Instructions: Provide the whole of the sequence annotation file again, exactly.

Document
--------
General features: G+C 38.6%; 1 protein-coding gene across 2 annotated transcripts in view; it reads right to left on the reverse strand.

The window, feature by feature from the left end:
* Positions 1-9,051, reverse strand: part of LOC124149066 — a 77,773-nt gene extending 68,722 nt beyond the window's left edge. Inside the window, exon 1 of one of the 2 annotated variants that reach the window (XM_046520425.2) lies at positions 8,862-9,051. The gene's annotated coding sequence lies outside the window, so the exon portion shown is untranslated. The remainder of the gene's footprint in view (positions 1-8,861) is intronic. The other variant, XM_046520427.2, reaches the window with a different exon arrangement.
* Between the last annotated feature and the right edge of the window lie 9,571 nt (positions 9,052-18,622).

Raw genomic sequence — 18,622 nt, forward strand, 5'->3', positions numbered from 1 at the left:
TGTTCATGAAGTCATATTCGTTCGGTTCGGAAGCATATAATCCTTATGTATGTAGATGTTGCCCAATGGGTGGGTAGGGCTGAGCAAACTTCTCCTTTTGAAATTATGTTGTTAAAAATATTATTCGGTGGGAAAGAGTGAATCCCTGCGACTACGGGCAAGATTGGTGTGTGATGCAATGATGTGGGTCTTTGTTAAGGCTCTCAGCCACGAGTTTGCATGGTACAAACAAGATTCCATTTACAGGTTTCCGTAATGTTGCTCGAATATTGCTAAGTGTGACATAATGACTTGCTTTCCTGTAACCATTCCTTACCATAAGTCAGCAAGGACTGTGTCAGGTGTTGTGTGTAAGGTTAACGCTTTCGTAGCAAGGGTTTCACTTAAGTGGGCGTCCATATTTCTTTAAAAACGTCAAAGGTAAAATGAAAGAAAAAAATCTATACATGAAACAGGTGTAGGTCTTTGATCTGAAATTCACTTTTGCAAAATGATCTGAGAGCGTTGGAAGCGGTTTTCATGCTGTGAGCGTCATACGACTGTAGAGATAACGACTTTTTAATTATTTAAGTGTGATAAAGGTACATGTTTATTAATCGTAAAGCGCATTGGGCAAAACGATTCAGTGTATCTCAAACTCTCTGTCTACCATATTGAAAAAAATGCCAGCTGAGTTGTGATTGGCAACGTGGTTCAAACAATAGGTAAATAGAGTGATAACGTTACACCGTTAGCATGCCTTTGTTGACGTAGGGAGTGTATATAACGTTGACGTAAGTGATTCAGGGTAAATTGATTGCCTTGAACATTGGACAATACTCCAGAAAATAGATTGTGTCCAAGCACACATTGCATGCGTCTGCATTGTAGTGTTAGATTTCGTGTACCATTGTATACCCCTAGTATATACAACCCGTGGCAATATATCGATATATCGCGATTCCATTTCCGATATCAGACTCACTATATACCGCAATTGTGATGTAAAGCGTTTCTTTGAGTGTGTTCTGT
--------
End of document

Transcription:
General features: G+C 38.6%; 1 protein-coding gene across 2 annotated transcripts in view; it reads right to left on the reverse strand.

The window, feature by feature from the left end:
* Positions 1-9,051, reverse strand: part of LOC124149066 — a 77,773-nt gene extending 68,722 nt beyond the window's left edge. Inside the window, exon 1 of one of the 2 annotated variants that reach the window (XM_046520425.2) lies at positions 8,862-9,051. The gene's annotated coding sequence lies outside the window, so the exon portion shown is untranslated. The remainder of the gene's footprint in view (positions 1-8,861) is intronic. The other variant, XM_046520427.2, reaches the window with a different exon arrangement.
* Between the last annotated feature and the right edge of the window lie 9,571 nt (positions 9,052-18,622).

Raw genomic sequence — 18,622 nt, forward strand, 5'->3', positions numbered from 1 at the left:
TGTTCATGAAGTCATATTCGTTCGGTTCGGAAGCATATAATCCTTATGTATGTAGATGTTGCCCAATGGGTGGGTAGGGCTGAGCAAACTTCTCCTTTTGAAATTATGTTGTTAAAAATATTATTCGGTGGGAAAGAGTGAATCCCTGCGACTACGGGCAAGATTGGTGTGTGATGCAATGATGTGGGTCTTTGTTAAGGCTCTCAGCCACGAGTTTGCATGGTACAAACAAGATTCCATTTACAGGTTTCCGTAATGTTGCTCGAATATTGCTAAGTGTGACATAATGACTTGCTTTCCTGTAACCATTCCTTACCATAAGTCAGCAAGGACTGTGTCAGGTGTTGTGTGTAAGGTTAACGCTTTCGTAGCAAGGGTTTCACTTAAGTGGGCGTCCATATTTCTTTAAAAACGTCAAAGGTAAAATGAAAGAAAAAAATCTATACATGAAACAGGTGTAGGTCTTTGATCTGAAATTCACTTTTGCAAAATGATCTGAGAGCGTTGGAAGCGGTTTTCATGCTGTGAGCGTCATACGACTGTAGAGATAACGACTTTTTAATTATTTAAGTGTGATAAAGGTACATGTTTATTAATCGTAAAGCGCATTGGGCAAAACGATTCAGTGTATCTCAAACTCTCTGTCTACCATATTGAAAAAAATGCCAGCTGAGTTGTGATTGGCAACGTGGTTCAAACAATAGGTAAATAGAGTGATAACGTTACACCGTTAGCATGCCTTTGTTGACGTAGGGAGTGTATATAACGTTGACGTAAGTGATTCAGGGTAAATTGATTGCCTTGAACATTGGACAATACTCCAGAAAATAGATTGTGTCCAAGCACACATTGCATGCGTCTGCATTGTAGTGTTAGATTTCGTGTACCATTGTATACCCCTAGTATATACAACCCGTGGCAATATATCGATATATCGCGATTCCATTTCCGATATCAGACTCACTATATACCGCAATTGTGATGTAAAGCGTTTCTTTGAGTGTGTTCTGT